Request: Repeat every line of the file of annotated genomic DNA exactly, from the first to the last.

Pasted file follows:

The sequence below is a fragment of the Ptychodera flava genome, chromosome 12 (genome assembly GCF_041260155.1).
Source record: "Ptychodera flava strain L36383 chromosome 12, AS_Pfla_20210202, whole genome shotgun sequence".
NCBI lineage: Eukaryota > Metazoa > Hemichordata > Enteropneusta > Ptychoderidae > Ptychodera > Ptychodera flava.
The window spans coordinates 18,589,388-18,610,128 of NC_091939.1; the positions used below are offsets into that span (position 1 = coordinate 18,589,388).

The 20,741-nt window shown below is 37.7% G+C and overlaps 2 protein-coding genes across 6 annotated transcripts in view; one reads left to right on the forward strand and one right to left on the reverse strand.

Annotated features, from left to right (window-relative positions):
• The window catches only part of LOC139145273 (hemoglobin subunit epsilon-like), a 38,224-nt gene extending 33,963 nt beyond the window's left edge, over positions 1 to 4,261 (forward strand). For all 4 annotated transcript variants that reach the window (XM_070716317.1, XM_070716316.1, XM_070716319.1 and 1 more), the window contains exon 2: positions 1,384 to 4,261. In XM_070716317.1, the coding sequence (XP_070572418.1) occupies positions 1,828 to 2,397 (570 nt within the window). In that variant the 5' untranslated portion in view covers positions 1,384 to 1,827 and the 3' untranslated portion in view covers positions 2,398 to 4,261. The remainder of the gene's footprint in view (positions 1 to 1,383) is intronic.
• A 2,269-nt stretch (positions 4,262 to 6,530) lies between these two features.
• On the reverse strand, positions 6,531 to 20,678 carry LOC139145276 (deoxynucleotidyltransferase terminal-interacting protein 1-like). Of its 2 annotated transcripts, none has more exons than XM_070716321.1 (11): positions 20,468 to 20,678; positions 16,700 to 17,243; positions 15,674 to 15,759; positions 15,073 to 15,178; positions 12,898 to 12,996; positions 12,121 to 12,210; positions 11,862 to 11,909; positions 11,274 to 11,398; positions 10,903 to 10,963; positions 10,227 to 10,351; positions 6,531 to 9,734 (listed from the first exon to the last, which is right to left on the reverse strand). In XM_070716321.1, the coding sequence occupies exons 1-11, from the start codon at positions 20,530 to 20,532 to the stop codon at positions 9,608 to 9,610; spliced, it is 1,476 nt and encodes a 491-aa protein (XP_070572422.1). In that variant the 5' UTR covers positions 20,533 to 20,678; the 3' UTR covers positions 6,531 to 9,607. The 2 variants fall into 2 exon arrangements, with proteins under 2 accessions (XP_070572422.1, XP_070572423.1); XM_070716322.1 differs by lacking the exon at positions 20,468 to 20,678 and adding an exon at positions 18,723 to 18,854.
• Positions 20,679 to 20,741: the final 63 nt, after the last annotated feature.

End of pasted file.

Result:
The sequence below is a fragment of the Ptychodera flava genome, chromosome 12 (genome assembly GCF_041260155.1).
Source record: "Ptychodera flava strain L36383 chromosome 12, AS_Pfla_20210202, whole genome shotgun sequence".
NCBI lineage: Eukaryota > Metazoa > Hemichordata > Enteropneusta > Ptychoderidae > Ptychodera > Ptychodera flava.
The window spans coordinates 18,589,388-18,610,128 of NC_091939.1; the positions used below are offsets into that span (position 1 = coordinate 18,589,388).

The 20,741-nt window shown below is 37.7% G+C and overlaps 2 protein-coding genes across 6 annotated transcripts in view; one reads left to right on the forward strand and one right to left on the reverse strand.

Annotated features, from left to right (window-relative positions):
• The window catches only part of LOC139145273 (hemoglobin subunit epsilon-like), a 38,224-nt gene extending 33,963 nt beyond the window's left edge, over positions 1 to 4,261 (forward strand). For all 4 annotated transcript variants that reach the window (XM_070716317.1, XM_070716316.1, XM_070716319.1 and 1 more), the window contains exon 2: positions 1,384 to 4,261. In XM_070716317.1, the coding sequence (XP_070572418.1) occupies positions 1,828 to 2,397 (570 nt within the window). In that variant the 5' untranslated portion in view covers positions 1,384 to 1,827 and the 3' untranslated portion in view covers positions 2,398 to 4,261. The remainder of the gene's footprint in view (positions 1 to 1,383) is intronic.
• A 2,269-nt stretch (positions 4,262 to 6,530) lies between these two features.
• On the reverse strand, positions 6,531 to 20,678 carry LOC139145276 (deoxynucleotidyltransferase terminal-interacting protein 1-like). Of its 2 annotated transcripts, none has more exons than XM_070716321.1 (11): positions 20,468 to 20,678; positions 16,700 to 17,243; positions 15,674 to 15,759; positions 15,073 to 15,178; positions 12,898 to 12,996; positions 12,121 to 12,210; positions 11,862 to 11,909; positions 11,274 to 11,398; positions 10,903 to 10,963; positions 10,227 to 10,351; positions 6,531 to 9,734 (listed from the first exon to the last, which is right to left on the reverse strand). In XM_070716321.1, the coding sequence occupies exons 1-11, from the start codon at positions 20,530 to 20,532 to the stop codon at positions 9,608 to 9,610; spliced, it is 1,476 nt and encodes a 491-aa protein (XP_070572422.1). In that variant the 5' UTR covers positions 20,533 to 20,678; the 3' UTR covers positions 6,531 to 9,607. The 2 variants fall into 2 exon arrangements, with proteins under 2 accessions (XP_070572422.1, XP_070572423.1); XM_070716322.1 differs by lacking the exon at positions 20,468 to 20,678 and adding an exon at positions 18,723 to 18,854.
• Positions 20,679 to 20,741: the final 63 nt, after the last annotated feature.